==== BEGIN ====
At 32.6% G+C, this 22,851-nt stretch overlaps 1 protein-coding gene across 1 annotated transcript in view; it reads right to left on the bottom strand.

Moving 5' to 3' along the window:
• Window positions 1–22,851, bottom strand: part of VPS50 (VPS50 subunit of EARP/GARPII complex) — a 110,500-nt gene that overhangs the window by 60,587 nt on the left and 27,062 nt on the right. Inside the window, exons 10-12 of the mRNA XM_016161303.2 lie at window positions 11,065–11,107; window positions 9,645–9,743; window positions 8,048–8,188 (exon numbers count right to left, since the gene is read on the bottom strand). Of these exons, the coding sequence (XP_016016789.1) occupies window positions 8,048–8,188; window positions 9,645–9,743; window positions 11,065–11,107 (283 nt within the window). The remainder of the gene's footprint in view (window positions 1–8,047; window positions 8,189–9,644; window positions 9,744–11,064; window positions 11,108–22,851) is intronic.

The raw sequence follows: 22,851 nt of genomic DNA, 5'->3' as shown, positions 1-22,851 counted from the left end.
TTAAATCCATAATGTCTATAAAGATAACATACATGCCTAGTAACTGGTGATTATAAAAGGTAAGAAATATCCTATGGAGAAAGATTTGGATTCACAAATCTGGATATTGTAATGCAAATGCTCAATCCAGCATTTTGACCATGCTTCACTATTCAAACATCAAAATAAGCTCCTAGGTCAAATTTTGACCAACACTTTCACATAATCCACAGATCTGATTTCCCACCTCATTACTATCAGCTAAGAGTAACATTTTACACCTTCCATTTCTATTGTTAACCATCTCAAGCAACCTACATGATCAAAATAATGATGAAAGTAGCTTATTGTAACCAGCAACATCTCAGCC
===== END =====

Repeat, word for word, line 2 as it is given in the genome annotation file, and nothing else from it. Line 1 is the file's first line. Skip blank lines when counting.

Moving 5' to 3' along the window: